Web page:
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Fetching is something that has been completely neglegted by JDBC and also by various other database abstraction libraries. Fetching is much more than just looping or listing records or mapped objects. There are so many ways you may want to fetch data from a database, it should be considered a first-class feature of any database abstraction API. Just to name a few, here are some of jOOQ's fetching modes:

  • Untyped vs. typed fetching: Sometimes you care about the returned type of your records, sometimes (with arbitrary projections) you don't.
  • Fetching arrays, maps, or lists: Instead of letting you transform your result sets into any more suitable data type, a library should do that work for you.
  • Fetching through handler callbacks: This is an entirely different fetching paradigm. With Java 8's lambda expressions, this will become even more powerful.
  • Fetching through mapper callbacks: This is an entirely different fetching paradigm. With Java 8's lambda expressions, this will become even more powerful.
  • Fetching custom POJOs: This is what made Hibernate and JPA so strong. Automatic mapping of tables to custom POJOs.
  • Lazy vs. eager fetching: It should be easy to distinguish these two fetch modes.
  • Fetching many results: Some databases allow for returning many result sets from a single query. JDBC can handle this but it's very verbose. A list of results should be returned instead.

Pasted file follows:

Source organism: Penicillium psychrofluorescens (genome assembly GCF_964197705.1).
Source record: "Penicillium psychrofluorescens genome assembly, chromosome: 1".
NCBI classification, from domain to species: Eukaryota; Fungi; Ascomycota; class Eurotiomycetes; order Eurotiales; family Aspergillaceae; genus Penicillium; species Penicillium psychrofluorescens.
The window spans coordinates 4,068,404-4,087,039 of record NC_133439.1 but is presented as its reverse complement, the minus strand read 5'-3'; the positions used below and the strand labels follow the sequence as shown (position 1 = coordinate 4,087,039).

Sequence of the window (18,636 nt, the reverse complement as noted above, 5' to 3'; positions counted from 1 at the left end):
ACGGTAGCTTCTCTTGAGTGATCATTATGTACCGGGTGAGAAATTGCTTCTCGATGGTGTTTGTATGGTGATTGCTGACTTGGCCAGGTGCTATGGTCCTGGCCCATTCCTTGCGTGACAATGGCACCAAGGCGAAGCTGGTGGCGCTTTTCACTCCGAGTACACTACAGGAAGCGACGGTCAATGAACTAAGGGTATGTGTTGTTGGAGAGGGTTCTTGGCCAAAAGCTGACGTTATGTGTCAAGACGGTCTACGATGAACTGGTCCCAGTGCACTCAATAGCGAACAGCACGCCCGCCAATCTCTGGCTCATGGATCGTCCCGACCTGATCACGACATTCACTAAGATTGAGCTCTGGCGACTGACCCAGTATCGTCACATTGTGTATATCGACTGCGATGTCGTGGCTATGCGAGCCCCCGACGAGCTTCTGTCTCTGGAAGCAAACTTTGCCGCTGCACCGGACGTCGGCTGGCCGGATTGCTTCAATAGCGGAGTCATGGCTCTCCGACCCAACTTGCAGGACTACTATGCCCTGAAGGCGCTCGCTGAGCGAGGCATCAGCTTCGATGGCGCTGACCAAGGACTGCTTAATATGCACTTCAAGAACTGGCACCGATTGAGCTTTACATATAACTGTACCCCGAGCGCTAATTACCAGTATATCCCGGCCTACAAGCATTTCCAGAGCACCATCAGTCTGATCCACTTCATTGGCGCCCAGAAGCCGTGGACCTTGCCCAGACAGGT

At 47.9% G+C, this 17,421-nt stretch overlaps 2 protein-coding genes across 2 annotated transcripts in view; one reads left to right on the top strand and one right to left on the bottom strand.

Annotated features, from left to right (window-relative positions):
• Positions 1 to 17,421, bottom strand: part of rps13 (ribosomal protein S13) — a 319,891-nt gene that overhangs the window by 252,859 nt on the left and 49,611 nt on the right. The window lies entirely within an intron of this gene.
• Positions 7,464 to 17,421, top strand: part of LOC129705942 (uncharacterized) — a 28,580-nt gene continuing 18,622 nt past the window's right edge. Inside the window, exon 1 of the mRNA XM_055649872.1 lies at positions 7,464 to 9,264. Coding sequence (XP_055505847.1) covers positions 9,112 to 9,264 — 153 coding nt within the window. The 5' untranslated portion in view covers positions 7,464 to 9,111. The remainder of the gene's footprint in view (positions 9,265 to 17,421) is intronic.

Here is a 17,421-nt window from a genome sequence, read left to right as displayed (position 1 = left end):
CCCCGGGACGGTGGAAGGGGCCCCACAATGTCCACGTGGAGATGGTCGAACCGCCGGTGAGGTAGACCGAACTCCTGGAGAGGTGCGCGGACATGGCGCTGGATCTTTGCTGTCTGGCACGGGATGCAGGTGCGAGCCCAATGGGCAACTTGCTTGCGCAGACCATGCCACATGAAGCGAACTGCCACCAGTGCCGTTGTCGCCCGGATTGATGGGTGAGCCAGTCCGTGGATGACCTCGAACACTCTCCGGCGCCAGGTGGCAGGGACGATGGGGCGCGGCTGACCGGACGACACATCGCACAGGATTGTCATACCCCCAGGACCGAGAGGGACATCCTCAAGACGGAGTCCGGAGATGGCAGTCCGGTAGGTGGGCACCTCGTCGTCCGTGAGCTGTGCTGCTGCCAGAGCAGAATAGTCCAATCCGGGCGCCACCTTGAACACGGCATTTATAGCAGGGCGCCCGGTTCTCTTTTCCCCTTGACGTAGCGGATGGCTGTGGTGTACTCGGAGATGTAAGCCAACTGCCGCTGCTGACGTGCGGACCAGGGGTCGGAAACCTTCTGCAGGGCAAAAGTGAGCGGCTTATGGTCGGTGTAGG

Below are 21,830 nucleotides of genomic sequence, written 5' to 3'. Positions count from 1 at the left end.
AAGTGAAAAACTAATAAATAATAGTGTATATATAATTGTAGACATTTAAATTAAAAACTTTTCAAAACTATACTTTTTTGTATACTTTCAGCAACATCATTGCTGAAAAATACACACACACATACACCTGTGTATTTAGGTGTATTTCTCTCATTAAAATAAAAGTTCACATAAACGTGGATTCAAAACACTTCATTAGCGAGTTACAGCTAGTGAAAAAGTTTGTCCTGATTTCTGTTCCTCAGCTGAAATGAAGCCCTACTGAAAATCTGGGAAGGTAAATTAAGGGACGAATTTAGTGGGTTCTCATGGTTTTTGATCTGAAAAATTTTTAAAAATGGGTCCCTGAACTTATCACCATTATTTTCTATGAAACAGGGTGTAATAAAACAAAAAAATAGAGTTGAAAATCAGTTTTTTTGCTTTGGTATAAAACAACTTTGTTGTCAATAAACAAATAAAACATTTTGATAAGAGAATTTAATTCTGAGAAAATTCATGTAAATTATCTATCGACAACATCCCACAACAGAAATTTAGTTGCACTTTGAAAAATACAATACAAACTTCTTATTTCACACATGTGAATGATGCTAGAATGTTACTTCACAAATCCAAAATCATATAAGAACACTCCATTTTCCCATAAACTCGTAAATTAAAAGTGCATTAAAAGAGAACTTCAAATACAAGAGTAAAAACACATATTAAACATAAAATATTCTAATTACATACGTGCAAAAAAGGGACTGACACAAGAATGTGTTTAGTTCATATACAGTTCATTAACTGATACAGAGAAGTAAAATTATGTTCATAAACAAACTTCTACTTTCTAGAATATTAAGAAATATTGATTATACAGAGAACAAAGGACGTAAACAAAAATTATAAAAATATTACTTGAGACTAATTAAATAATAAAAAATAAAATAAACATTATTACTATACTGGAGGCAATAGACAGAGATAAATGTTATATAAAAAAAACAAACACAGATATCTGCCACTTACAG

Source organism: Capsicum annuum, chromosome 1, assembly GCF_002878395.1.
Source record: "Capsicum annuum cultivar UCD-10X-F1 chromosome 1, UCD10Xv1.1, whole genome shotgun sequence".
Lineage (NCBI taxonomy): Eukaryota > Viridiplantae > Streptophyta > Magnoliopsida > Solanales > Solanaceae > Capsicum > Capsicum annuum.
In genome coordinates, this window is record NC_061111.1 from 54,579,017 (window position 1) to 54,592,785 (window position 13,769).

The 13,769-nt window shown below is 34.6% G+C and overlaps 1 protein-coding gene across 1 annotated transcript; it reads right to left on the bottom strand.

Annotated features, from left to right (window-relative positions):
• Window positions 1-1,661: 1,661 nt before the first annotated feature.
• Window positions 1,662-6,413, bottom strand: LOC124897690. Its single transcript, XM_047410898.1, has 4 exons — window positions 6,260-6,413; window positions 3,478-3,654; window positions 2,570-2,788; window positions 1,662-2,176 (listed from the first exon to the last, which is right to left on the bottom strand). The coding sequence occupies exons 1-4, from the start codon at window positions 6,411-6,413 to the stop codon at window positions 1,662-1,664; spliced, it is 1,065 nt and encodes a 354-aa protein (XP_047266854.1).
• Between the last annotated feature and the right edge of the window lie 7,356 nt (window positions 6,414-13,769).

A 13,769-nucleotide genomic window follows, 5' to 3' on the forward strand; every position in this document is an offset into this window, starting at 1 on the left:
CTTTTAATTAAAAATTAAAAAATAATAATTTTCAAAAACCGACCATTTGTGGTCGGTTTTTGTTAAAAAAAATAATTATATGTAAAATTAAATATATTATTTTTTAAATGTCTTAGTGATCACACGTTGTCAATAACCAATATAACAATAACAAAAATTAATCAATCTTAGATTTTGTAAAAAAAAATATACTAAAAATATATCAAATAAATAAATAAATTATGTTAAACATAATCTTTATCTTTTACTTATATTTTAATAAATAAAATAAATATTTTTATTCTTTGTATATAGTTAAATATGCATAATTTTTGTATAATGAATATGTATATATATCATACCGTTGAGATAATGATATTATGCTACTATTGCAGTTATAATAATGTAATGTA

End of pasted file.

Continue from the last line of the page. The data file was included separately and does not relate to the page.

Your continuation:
• Fetching data asynchronously: Some queries take too long to execute to wait for their results. You should be able to spawn query execution in a separate process.

Convenience and how ResultQuery, Result, and Record share API

The term "fetch" is always reused in jOOQ when you can fetch data from the database. An org.jooq.ResultQuery provides many overloaded means of fetching data:

Various modes of fetching

These modes of fetching are also documented in subsequent sections of the manual

// The "standard" fetch
Result<R> fetch();

// The "standard" fetch when you know your query returns only one record. This may return null.
R fetchOne();

// The "standard" fetch when you know your query returns only one record.
Optional<R> fetchOptional();

// The "standard" fetch when you only want to fetch the first record
R fetchAny();

// Create a "lazy" Cursor, that keeps an open underlying JDBC ResultSet
Cursor<R> fetchLazy();
Cursor<R> fetchLazy(int fetchSize);
Stream<R> stream();

// Fetch several results at once
List<Result<Record>> fetchMany();

// Fetch records into a custom callback
<H extends RecordHandler<R>> H fetchInto(H handler);

// Map records using a custom callback
<E> List<E> fetch(RecordMapper<? super R, E> mapper);

// Execute a ResultQuery with jOOQ, but return a JDBC ResultSet, not a jOOQ object
ResultSet fetchResultSet();

Fetch convenience

These means of fetching are also available from org.jooq.Result and org.jooq.Record APIs

// These methods are convenience for fetching only a single field,
// possibly converting results to another type
<T>    List<T> fetch(Field<T> field);
<T>    List<T> fetch(Field<?> field, Class<? extends T> type);
<T, U> List<U> fetch(Field<T> field, Converter<? super T, U> converter);